This week during the library session the children of Montserrat were taught about the delights of the plant world by Science Officer Sean Smith. Sean began by explaining how plants live and grow – doubtless later the children were basking in the sun to try to grow bigger! Ploughing on, Sean explained the importance of plants to the world we live in, both globally for the production of Oxygen, and locally due to their importance in consolidating and trapping soil that would otherwise run off and leave the mountainous slopes bare.
The children then learned about some of the coolest plants in the world – including, among others, the tree that had been used as a jail, and plants that lure in insects to supplement their diet of light – much to the kids' disbeleaf. Branching out Sean explained the plant surveys that Coral Cay implement on Montserrat, to check the spread of several invasive plant species – hopefully putting thoughts in the kids heads which will take root and produce keen minds for the future conservation of the country's forests.
During the craft session after the lecture the children made plant based bracelets – planned to be for their mothers' for International Mother's Day the following day – but Sean had planted such an appreciation in the kid's head of the flora around them that the bracelets were going to be kept for themselves! With a bumper crop of children attending, Project Scientist Susan Robertson, Dive Instructor Andy “Uncle Grandpa” Allen (who will be sorely missed by the children – they've taken a lichen to him), and Volunteer Astrid de Cosson. We would like to thank the staff at Brades Public Library and Rose at ZJB Radio for their thyme and support in helping spread the word!
11 April 2015
Reptiles of the world
After the success of the previous library session on Turtles we decided to take advantage of the kids enthusiasm and present on reptiles. We looked at reptiles around the world as well as focusing on endemic species, ending the lecture by informing the children of conservation issues facing reptiles worldwide. A special emphasis was placed on the unnecessary fear many people hold in regards to reptiles and how the children have nothing to fear from their island companions!!!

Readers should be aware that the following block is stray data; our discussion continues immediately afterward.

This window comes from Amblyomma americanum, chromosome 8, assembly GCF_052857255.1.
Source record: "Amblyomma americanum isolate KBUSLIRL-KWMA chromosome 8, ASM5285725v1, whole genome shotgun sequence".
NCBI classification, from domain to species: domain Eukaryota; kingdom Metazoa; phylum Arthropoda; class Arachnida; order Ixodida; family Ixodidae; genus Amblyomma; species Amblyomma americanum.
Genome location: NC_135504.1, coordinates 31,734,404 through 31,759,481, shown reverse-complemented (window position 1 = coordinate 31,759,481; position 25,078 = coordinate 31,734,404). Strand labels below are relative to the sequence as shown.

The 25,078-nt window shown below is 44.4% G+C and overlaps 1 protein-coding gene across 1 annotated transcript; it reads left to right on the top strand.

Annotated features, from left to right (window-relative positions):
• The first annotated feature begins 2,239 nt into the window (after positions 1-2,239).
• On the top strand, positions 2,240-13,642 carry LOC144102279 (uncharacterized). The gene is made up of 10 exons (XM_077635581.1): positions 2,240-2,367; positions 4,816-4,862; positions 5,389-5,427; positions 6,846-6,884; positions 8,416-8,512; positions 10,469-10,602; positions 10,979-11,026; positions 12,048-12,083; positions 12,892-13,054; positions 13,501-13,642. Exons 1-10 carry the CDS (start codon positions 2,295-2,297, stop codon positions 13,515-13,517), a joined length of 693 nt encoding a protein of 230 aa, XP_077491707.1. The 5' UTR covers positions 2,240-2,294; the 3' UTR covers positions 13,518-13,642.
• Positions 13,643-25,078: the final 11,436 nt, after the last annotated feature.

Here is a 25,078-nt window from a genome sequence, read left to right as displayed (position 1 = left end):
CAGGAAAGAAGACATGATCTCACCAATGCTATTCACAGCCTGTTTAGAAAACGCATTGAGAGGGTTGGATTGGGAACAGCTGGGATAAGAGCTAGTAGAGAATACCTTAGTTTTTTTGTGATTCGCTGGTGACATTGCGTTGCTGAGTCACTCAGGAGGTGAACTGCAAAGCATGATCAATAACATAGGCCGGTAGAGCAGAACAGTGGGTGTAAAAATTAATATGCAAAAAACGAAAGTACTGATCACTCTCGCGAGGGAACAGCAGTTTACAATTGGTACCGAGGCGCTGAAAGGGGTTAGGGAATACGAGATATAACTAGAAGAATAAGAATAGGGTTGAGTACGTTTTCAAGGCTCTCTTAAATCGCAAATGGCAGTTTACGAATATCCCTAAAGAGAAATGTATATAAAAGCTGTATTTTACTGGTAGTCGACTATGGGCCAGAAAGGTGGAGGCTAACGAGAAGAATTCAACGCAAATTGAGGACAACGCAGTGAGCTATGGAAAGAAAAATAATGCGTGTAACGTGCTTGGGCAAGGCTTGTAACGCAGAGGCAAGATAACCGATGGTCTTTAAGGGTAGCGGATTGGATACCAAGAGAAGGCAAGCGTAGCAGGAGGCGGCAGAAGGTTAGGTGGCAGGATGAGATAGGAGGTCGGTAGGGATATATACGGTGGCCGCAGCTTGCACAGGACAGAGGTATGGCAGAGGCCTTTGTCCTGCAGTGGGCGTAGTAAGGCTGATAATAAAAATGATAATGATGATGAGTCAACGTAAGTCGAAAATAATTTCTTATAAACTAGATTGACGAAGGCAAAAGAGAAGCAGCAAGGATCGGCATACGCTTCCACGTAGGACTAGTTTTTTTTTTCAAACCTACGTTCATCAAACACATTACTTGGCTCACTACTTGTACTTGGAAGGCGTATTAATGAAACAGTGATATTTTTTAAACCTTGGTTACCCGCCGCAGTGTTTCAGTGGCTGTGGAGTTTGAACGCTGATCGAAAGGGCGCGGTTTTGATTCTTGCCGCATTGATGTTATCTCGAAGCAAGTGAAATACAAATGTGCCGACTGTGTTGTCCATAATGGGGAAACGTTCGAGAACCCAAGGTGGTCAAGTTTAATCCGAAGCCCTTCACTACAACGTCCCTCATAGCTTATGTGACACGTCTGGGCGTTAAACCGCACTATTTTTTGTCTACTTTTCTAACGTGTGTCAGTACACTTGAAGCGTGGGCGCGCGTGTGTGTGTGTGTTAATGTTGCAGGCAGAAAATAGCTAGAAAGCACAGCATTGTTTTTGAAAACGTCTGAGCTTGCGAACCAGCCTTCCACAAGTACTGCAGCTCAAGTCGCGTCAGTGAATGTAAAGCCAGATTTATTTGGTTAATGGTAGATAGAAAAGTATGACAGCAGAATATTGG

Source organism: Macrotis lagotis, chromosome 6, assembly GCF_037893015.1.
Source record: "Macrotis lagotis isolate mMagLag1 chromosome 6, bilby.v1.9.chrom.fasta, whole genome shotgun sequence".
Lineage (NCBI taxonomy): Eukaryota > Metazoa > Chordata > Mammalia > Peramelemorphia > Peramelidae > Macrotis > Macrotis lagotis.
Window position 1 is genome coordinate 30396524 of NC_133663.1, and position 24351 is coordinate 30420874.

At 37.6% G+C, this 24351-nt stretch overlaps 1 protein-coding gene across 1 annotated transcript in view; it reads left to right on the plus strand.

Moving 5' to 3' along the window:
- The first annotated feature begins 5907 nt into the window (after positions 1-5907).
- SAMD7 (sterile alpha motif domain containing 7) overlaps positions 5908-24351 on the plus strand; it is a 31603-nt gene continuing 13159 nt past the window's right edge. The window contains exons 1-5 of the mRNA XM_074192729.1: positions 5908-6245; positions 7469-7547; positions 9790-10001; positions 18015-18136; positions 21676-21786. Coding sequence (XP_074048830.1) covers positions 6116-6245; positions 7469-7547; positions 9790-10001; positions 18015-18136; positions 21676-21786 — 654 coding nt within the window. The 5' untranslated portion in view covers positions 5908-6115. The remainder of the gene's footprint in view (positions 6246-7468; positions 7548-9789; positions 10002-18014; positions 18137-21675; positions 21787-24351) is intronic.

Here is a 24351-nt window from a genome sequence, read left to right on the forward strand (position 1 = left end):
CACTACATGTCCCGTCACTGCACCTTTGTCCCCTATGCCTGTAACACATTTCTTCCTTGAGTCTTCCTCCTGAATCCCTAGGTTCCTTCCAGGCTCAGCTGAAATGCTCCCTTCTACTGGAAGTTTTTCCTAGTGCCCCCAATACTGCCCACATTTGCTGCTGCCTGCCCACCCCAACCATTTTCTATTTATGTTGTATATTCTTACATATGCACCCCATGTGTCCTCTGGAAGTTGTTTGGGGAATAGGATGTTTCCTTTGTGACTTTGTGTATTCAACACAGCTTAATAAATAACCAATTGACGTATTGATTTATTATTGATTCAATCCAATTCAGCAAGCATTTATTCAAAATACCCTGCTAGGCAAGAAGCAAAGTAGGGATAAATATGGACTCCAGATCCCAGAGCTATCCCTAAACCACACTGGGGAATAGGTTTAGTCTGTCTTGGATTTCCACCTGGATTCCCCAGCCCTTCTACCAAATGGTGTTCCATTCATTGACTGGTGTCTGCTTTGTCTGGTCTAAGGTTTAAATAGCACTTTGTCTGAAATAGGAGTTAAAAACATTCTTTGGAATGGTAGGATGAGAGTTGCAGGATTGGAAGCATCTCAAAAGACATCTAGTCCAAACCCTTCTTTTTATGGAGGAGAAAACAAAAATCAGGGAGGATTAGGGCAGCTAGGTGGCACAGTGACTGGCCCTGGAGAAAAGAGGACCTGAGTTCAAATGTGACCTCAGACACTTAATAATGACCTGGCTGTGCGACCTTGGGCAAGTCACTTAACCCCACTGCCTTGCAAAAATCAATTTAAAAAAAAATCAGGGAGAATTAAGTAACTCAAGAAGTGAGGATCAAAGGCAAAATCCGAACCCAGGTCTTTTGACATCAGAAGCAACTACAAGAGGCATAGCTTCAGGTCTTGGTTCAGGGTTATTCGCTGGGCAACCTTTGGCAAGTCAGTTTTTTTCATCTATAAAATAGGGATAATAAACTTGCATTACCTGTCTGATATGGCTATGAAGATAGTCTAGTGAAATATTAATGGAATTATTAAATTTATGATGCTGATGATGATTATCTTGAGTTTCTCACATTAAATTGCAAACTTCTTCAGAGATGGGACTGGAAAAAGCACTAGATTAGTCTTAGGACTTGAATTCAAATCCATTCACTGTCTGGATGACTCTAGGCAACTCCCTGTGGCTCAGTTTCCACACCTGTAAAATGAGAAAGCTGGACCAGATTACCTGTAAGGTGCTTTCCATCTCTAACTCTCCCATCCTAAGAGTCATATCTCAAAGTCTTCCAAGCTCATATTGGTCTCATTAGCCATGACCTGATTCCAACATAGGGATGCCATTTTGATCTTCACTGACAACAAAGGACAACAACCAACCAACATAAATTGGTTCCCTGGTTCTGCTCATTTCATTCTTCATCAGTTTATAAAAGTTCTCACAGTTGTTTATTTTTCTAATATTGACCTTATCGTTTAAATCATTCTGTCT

Science officer Hazel Thornton gave the lecture, it being her last one with CCC Montserrat and did a great job keeping the kids entertained with interesting facts from the scaly realm. Facts about all types of reptiles were included with the information given in a way that the children could understand and relate to. The age of the Aldabra Tortoise (150 years) was compared to the total age of children in the room and to the age of the oldest people the children knew. Everyone had a great time trying to taste the air in an imitation of snakes and lizards!!! Attendance was at a record high with over 30 children taking part in the session. Hopefully this excellent turnout can be repeated and built upon moving into the future.
The post lecture craft session involved making the children’s favourite reptiles out of playdough. Each child was given four colours and were guided by CCC staff and the example models that we toyed with in the week leading up. Science Officer Mike Soltysiak’s chameleon was a favourite with the group, the table of girls almost exclusively made chameleons much to the chagrin of the other staff (they are pretty hard to make). New Science Officer Sean Smith jumped straight into proceedings and looked to be thoroughly enjoying himself and getting involved with CCC’s community work.
Many thanks has to be given to volunteers Astrid and Hugo for throwing themselves into things and having a great time with the children. Astrid especially took it on herself to sit at the ‘naughty’ boys table. As always special thanks has to go to the staff of Brades library and ZJB Radio for helping promote and run the event. All the CCC staff are doing a great job of being visible in the Montserrat community, children from the sessions regularly come up to them around town and Hi-5’s seem to be the going form of communication!!!
06 April 2015
SLSU ECO-Club hosts CCC to learn about Marine Protected Areas
CCC Philippines is happy to announce that the students of Southern Leyte State University (SLSU) have just formed a new Environmentally Conscious Organization: ECO-Club! One of the objectives of the ECO-Club is to promote environmentally conscious behaviours to help protect natural resources in Southern Leyte. Later this year, the ECO-Club will be conducting outreach and education in the community and schools in the Sogod area. After meeting with the ECO-Club’s Advisor Dr. Dinah Catamco, CCC arranged to conduct a seminar-workshop for the student members to provide information and resources for them to use during their educational activities.